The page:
- One-Leg Stand (OLS) — A police officer instructs an alleged offender to stand with one foot about six inches off the ground and count aloud by thousands for 30 seconds. If an alleged offender struggles to maintain his or her balance or commits an error in counting, it will be interpreted as probable cause for a DUI arrest.
- Walk-and-Turn (WAT) — A police officer instructs an alleged offender to take nine heel-to-toe steps along a straight line, turn on one foot, and return in nine heel-to-toe steps in the opposite direction. Again, any issues with the alleged offender’s balance or counting can be used as probable cause for a DUI arrest.
When properly trained police officers administer any of the above tests, the results may be used as the basis for probable cause for a DUI arrest. Officers may also administer any one of a number of other non-standardized field sobriety tests, including—but not limited to:
- ABC Test — An officer asks an alleged offender to recite the alphabet (possibly backwards) or a portion of the alphabet.
- Finger-to-Nose Test — An officer asks an alleged offender to close his or her eyes, tilt his or her head back, and touch his or her noses with their index finger.
- Numbers Backward Test — An officer asks an alleged offender to count backwards from a certain number.
- Romberg Balance Test — An officer asks an alleged offender to estimate when 30 seconds have passed while standing with his or her feet together, head tilted back, and eyes closed.
Many people who agree to perform field sobriety tests often think that they performed fine and are surprised when police officers note various errors that constitute failure of such tests. Numerous NHTSA studies over the years have shown that field sobriety tests do not have flawless accuracy rates, and many external factors can often cause or contribute to an alleged offender supposedly failing these types of tests.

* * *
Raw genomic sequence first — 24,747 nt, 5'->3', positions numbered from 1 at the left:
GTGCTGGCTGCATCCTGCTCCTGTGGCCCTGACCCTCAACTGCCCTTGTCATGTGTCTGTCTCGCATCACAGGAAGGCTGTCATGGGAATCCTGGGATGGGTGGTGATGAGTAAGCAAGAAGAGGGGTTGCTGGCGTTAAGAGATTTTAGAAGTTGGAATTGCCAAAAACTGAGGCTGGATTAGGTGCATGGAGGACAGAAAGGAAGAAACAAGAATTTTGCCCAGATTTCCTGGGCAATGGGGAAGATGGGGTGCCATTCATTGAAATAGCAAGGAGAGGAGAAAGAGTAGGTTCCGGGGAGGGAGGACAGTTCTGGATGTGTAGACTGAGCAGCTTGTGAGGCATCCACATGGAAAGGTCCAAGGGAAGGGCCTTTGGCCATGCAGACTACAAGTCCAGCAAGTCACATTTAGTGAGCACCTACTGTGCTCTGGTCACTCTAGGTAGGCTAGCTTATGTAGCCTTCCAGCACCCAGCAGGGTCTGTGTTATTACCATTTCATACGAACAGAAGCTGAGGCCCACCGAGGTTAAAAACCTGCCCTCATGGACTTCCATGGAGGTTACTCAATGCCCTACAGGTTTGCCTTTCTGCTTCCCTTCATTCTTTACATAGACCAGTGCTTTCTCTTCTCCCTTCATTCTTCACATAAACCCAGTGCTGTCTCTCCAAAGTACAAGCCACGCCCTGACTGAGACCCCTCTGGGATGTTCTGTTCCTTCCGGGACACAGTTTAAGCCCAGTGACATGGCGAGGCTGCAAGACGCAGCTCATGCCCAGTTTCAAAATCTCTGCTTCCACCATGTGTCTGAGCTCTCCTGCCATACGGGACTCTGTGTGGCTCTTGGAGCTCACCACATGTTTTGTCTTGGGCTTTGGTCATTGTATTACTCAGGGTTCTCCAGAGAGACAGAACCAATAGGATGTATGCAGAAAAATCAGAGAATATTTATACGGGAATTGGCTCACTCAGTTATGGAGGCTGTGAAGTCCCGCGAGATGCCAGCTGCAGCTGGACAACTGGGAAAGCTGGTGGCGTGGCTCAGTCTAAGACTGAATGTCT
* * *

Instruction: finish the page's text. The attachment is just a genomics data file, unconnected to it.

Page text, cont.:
A few of the most common issues with field sobriety tests include, but are not limited to:
- Improper instructions;
- Lack of a baseline;
- Medical conditions;
- Uneven testing surfaces; or
- Weather conditions.
Validation of the Standardized Field Sobriety Test Battery at BACs Below 0.10 Percent — View the full text of a report conducted for NHTSA to evaluate the accuracy of the SFST Battery to assist officers in making arrest decisions and to discriminate blood alcohol concentrations (BACs) below 0.10 percent. The report was published in August 1998, at a time when many states were reducing statutory drunk driving limits to 0.08. The report found that officers’ estimates of whether a motorist’s BAC was above or below 0.08 or 0.04 percent were extremely accurate, with estimates at the 0.08 level being accurate in 91 percent of cases, and estimates of whether a motorist’s BAC was above 0.04 but under 0.08 being accurate in 94 percent of the decisions to arrest and in 80 percent of the relevant cases overall.